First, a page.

*** The published version of this post can be found here ***
Last night I attended a lecture by Richard Sennett, given as the annual address at Sheffield University’s Interdisciplinary Centre of the Social Sciences (ICOSS). I’ve followed Sennett’s work since heavily referencing his book ‘The Craftsman’ as the basis for an undergraduate dissertation in which I was interested in looking closely at the practice of architecture as a craft.
In hindsight, that study was perhaps limited by a pre-occupation with the idea of architecture as a technical craft. At the time, I’d been seduced by the raw, hands on experience of building, having attended the innovative ‘Studio in the Woods’ programme and its less frantic cousin, the Spatial Structures workshop at the Dartmoor Arts Project Summer School. Simultaneously, my then school of architecture was experiencing a renewed interest in the act of making, particularly utilising its extensive array of computer-controlled fabrication equipment. I was interested in how – through the application of these digital tools – we might, as designers and digital craftsmen, become more directly involved in the production of our buildings and the translation of our creative intentions into final physical form.
However, writing generally about labour, culture and capitalist society rather than specifically about architecture, Sennett explores the notion of craftsmanship further and defines it simply as ‘doing a good job for its own sake’. A craft, he argues, is fundamentally a skilled negotiation between the craftsman and their medium, using tools and technique, and celebrating the ‘happy accidents’ of lateral thinking that feed creativity and innovation.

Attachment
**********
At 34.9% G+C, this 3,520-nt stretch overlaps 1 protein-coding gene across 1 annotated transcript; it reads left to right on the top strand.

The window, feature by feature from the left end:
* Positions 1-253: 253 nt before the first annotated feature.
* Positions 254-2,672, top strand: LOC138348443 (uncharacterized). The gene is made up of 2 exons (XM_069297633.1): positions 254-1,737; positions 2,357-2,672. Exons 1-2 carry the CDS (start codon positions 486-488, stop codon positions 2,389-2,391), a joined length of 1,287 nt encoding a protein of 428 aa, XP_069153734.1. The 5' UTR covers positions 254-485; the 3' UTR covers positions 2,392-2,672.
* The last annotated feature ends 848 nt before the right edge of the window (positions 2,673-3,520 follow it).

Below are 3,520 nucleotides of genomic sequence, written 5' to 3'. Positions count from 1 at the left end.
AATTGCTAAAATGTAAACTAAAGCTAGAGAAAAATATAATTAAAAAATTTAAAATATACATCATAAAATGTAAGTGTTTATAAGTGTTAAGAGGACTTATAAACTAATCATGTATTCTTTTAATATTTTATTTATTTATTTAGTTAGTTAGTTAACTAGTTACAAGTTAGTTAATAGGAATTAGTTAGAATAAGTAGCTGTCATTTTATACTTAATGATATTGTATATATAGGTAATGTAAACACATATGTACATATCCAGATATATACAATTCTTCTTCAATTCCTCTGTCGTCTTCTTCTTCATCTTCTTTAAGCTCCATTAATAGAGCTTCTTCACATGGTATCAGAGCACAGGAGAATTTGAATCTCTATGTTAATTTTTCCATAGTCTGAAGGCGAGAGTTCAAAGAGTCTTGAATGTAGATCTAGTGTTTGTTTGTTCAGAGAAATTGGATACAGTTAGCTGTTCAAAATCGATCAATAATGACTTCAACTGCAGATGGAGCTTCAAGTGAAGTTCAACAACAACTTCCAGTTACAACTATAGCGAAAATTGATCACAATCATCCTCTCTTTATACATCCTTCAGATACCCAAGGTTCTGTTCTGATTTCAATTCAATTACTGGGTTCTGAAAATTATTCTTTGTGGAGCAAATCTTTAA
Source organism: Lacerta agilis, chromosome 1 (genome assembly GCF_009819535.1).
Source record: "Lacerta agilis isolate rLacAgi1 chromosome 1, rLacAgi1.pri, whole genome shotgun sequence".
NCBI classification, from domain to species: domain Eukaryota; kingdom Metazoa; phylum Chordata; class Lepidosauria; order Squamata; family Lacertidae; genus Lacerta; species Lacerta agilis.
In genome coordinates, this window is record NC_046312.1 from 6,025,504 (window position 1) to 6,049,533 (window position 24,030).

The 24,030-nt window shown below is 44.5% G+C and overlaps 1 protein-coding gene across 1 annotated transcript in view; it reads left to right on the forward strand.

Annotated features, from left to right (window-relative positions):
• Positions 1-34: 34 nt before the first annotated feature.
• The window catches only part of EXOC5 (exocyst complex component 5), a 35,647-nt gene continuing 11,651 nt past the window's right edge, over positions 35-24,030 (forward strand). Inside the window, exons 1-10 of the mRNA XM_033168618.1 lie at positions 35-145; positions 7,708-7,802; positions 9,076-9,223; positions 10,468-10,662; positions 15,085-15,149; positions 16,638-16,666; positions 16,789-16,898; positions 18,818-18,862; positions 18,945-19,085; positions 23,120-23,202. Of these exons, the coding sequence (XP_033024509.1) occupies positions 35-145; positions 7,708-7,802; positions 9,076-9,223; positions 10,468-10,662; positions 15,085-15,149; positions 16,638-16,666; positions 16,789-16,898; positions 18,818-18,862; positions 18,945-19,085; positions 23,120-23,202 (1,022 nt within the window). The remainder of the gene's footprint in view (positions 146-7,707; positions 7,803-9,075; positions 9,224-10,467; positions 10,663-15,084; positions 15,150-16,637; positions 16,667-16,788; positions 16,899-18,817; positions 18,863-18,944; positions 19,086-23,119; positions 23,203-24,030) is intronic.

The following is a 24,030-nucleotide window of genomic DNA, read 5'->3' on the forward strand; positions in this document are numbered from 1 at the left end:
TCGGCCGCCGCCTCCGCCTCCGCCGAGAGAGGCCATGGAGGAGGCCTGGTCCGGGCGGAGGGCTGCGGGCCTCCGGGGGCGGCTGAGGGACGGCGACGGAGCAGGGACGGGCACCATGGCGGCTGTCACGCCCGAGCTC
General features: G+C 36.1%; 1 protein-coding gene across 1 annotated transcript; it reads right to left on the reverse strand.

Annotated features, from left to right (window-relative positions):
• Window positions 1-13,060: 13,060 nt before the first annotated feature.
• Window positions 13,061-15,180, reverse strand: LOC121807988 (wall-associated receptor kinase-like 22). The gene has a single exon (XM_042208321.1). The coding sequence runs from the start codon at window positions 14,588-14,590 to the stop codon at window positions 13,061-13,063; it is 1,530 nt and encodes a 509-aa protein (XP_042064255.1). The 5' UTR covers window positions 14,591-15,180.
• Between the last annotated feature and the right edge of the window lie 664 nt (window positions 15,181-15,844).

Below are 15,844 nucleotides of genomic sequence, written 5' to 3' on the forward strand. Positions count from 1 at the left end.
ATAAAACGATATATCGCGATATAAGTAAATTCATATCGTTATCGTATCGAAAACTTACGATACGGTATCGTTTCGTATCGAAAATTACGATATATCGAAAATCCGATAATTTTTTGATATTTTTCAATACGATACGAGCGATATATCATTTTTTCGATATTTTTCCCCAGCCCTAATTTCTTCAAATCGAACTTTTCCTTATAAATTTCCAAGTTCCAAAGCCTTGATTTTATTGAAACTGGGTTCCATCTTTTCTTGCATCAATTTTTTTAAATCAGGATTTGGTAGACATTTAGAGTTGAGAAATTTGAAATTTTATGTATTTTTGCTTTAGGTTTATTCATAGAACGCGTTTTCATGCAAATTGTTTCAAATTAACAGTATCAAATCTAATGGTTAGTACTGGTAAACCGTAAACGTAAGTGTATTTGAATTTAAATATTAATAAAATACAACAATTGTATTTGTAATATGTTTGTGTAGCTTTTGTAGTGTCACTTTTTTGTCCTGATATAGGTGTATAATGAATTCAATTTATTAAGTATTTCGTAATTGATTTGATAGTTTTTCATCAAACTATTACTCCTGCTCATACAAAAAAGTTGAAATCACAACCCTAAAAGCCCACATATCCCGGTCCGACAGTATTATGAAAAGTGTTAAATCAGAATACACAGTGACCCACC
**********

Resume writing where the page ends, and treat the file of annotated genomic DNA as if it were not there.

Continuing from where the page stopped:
Whilst this might be more recognisable to practitioners as part of their craft, what is also certain also is that ‘design’ is rarely an individual task. Moreover, it is one that involves skilled social negotiation alongside those creative and technical aspects more commonly associated with it. It is this notion of co-operation that Sennett addressed at ICOSS, expressing the difference between dialectic co-operation, which assumes a common goal of consensus, and that of dialogical co-operation which recognises the natural capability of human beings to acknowledge and negotiate complex difference without necessarily understanding it. It is this capability, Sennett argues, that we develop by the age of five, and is then progressively devalued by our (western) culture, economics and technology. Dialogical conversation, says Sennett, affords creativity and innovation through ‘happy accidents’, whereas dialectical process stifles it by requiring the adhesion to a common denominator – to use Sennett’s own term, the ‘brutal simplifier’.
The question I wanted to ask, unfortunately denied by pressures of time and enthusiastic academics, was how – in a discipline such as architectural design, which depends upon dialogical conversation between stakeholders in conception and development, but remains rooted firmly in a dialectic realm of production by consensus – can we truly create and innovate in our profession as craftspeople?
As a student currently at a school of architecture located within a Faculty of Social Sciences and one having also studied within a Faculty of Art & Design, the consideration of architecture as both a technical and social craft seems to be fundamental to its successful practice. I therefore firmly recommend both ‘The Craftsman’, and Sennett’s forthcoming work on co-operation, for those who recognise the necessity of being able to work well with those who differ, as well as those we do not necessarily understand.